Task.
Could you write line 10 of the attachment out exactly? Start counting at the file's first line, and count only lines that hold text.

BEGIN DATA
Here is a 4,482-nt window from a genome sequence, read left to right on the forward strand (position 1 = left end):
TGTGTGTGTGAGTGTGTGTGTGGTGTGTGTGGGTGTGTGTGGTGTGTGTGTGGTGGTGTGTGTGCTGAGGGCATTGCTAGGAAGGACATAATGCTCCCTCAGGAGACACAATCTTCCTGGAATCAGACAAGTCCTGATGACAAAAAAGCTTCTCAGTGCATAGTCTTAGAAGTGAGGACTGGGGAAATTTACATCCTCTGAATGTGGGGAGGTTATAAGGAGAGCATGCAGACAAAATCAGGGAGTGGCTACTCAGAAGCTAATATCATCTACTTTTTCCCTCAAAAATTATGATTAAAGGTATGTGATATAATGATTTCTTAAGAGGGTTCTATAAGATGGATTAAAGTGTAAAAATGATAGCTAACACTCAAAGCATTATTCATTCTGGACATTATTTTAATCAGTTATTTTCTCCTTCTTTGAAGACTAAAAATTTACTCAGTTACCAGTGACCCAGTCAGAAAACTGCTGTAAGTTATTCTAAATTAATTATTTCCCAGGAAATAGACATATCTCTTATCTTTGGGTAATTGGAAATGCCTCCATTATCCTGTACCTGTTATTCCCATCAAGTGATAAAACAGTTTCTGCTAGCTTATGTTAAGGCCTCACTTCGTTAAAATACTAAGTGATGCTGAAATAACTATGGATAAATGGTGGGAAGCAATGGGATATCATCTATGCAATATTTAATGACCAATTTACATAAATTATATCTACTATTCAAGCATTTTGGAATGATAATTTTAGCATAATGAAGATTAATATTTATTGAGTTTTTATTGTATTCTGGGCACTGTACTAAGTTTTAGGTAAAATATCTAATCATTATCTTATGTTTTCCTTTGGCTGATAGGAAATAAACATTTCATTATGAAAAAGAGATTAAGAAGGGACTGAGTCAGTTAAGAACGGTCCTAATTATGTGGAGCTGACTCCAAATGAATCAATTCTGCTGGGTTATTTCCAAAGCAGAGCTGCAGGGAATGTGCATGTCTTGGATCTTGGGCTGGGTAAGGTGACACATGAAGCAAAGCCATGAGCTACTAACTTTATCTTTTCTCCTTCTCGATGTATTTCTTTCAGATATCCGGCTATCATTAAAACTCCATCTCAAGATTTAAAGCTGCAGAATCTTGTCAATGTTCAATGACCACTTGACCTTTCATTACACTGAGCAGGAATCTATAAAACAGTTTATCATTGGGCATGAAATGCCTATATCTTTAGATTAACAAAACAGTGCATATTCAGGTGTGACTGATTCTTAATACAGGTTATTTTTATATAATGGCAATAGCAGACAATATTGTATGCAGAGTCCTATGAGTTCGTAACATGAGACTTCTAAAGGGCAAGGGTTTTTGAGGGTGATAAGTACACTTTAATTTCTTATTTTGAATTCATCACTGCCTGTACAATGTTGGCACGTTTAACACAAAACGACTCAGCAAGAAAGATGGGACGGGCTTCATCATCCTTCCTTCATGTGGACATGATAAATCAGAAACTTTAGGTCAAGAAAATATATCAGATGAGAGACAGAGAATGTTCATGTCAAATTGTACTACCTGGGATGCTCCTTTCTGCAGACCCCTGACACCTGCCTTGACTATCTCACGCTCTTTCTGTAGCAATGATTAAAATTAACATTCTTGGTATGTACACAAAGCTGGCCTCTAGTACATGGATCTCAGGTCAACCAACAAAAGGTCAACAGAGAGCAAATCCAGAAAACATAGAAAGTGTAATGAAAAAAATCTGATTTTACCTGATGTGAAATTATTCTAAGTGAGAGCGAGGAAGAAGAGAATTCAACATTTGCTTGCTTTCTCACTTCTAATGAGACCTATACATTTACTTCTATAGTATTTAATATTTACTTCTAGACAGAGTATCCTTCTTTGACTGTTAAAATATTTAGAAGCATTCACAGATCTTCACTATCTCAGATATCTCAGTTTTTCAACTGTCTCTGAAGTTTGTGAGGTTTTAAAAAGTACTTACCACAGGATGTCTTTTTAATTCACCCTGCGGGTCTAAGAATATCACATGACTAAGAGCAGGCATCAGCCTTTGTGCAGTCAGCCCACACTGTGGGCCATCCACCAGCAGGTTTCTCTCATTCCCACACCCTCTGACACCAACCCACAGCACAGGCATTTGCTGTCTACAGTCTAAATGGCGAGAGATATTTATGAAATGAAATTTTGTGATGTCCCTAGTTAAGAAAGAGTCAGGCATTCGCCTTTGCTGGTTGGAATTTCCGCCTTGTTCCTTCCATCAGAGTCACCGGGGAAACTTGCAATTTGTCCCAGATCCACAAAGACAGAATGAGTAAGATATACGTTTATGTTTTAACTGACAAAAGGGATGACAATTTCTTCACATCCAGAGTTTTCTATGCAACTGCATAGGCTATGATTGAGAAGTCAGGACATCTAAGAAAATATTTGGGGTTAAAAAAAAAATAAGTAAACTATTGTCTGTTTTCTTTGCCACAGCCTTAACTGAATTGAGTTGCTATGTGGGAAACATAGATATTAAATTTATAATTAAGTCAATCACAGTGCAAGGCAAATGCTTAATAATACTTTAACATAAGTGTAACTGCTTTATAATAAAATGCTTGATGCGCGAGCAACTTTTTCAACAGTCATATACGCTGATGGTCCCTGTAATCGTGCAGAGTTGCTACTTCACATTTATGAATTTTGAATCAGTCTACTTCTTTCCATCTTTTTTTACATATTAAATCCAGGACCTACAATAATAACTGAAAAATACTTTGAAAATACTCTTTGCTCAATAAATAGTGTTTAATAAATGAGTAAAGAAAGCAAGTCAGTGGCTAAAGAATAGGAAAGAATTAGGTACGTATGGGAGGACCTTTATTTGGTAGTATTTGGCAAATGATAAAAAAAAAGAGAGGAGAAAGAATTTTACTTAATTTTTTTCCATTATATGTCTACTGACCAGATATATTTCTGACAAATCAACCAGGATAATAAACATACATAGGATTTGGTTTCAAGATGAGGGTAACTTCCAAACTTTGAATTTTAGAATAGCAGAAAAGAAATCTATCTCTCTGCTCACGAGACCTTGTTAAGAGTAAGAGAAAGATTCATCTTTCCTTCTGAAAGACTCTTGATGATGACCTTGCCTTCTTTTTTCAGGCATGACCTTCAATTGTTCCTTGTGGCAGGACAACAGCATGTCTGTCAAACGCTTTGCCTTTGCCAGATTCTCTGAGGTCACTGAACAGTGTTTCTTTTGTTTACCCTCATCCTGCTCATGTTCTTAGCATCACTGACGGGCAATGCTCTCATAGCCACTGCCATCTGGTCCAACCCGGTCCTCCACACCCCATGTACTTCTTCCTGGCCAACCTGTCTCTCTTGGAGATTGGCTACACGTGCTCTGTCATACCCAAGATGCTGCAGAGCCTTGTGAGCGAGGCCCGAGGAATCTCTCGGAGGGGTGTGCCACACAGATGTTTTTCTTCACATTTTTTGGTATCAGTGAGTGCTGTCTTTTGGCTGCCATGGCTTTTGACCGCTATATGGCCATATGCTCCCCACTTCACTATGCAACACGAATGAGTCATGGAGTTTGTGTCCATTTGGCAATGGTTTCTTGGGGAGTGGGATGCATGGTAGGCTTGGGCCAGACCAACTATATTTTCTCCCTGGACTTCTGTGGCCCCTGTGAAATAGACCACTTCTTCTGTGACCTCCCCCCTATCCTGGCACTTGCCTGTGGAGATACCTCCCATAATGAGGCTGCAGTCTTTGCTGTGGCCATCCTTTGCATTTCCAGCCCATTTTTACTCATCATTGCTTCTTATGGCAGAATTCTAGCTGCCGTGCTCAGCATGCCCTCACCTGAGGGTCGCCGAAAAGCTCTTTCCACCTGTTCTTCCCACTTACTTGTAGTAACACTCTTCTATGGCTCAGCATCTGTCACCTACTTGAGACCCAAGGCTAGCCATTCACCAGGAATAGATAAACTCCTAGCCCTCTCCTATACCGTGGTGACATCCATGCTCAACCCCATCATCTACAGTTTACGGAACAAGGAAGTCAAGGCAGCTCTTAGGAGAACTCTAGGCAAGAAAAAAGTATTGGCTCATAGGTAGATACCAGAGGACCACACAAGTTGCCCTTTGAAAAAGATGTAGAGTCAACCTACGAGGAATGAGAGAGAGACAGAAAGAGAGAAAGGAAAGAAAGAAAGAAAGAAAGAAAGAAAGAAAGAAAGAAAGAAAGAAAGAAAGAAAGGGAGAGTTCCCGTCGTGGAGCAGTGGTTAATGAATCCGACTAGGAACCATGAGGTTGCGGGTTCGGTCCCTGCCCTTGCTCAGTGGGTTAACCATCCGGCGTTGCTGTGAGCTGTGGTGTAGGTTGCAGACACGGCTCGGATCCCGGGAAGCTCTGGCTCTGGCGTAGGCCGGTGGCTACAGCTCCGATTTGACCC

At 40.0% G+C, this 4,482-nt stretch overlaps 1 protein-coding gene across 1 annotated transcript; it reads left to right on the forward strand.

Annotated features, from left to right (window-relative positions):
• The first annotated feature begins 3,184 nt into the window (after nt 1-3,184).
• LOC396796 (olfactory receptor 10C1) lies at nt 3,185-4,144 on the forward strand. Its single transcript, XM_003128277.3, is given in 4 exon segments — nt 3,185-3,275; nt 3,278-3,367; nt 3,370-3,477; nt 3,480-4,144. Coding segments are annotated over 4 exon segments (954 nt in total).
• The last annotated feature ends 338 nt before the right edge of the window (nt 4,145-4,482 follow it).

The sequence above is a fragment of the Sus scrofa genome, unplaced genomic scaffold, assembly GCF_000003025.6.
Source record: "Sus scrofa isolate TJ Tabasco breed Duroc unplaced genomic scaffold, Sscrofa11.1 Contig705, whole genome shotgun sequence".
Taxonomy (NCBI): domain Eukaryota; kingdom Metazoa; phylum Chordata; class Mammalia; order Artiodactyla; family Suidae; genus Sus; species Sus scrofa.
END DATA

Taxonomy (NCBI): domain Eukaryota; kingdom Metazoa; phylum Chordata; class Mammalia; order Artiodactyla; family Suidae; genus Sus; species Sus scrofa.